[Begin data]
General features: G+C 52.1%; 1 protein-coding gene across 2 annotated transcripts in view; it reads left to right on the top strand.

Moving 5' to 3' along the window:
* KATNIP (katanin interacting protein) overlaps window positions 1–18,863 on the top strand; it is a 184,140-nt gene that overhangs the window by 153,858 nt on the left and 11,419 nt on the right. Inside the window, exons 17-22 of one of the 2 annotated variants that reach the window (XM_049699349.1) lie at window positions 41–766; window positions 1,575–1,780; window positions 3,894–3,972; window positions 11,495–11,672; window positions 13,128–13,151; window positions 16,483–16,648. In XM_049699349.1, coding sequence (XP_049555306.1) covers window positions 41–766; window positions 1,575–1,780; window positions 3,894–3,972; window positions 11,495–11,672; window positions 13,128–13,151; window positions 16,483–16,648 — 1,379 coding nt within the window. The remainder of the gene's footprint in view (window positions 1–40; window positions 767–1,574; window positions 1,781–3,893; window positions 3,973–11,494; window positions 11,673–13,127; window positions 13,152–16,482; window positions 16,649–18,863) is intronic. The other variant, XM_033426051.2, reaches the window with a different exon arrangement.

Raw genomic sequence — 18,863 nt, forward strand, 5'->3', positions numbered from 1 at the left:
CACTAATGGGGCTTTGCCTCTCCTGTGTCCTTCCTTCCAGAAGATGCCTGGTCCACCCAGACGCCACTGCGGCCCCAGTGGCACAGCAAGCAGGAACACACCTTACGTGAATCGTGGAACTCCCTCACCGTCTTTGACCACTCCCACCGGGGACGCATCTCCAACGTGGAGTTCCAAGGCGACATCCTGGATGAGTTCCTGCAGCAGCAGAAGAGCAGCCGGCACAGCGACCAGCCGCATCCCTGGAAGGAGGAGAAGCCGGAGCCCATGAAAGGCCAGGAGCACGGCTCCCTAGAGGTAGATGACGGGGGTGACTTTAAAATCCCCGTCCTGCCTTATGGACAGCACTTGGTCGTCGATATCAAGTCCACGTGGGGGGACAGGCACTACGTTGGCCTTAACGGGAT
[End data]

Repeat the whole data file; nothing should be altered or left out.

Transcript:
General features: G+C 52.1%; 1 protein-coding gene across 2 annotated transcripts in view; it reads left to right on the top strand.

Moving 5' to 3' along the window:
* KATNIP (katanin interacting protein) overlaps window positions 1–18,863 on the top strand; it is a 184,140-nt gene that overhangs the window by 153,858 nt on the left and 11,419 nt on the right. Inside the window, exons 17-22 of one of the 2 annotated variants that reach the window (XM_049699349.1) lie at window positions 41–766; window positions 1,575–1,780; window positions 3,894–3,972; window positions 11,495–11,672; window positions 13,128–13,151; window positions 16,483–16,648. In XM_049699349.1, coding sequence (XP_049555306.1) covers window positions 41–766; window positions 1,575–1,780; window positions 3,894–3,972; window positions 11,495–11,672; window positions 13,128–13,151; window positions 16,483–16,648 — 1,379 coding nt within the window. The remainder of the gene's footprint in view (window positions 1–40; window positions 767–1,574; window positions 1,781–3,893; window positions 3,973–11,494; window positions 11,673–13,127; window positions 13,152–16,482; window positions 16,649–18,863) is intronic. The other variant, XM_033426051.2, reaches the window with a different exon arrangement.

Raw genomic sequence — 18,863 nt, forward strand, 5'->3', positions numbered from 1 at the left:
CACTAATGGGGCTTTGCCTCTCCTGTGTCCTTCCTTCCAGAAGATGCCTGGTCCACCCAGACGCCACTGCGGCCCCAGTGGCACAGCAAGCAGGAACACACCTTACGTGAATCGTGGAACTCCCTCACCGTCTTTGACCACTCCCACCGGGGACGCATCTCCAACGTGGAGTTCCAAGGCGACATCCTGGATGAGTTCCTGCAGCAGCAGAAGAGCAGCCGGCACAGCGACCAGCCGCATCCCTGGAAGGAGGAGAAGCCGGAGCCCATGAAAGGCCAGGAGCACGGCTCCCTAGAGGTAGATGACGGGGGTGACTTTAAAATCCCCGTCCTGCCTTATGGACAGCACTTGGTCGTCGATATCAAGTCCACGTGGGGGGACAGGCACTACGTTGGCCTTAACGGGAT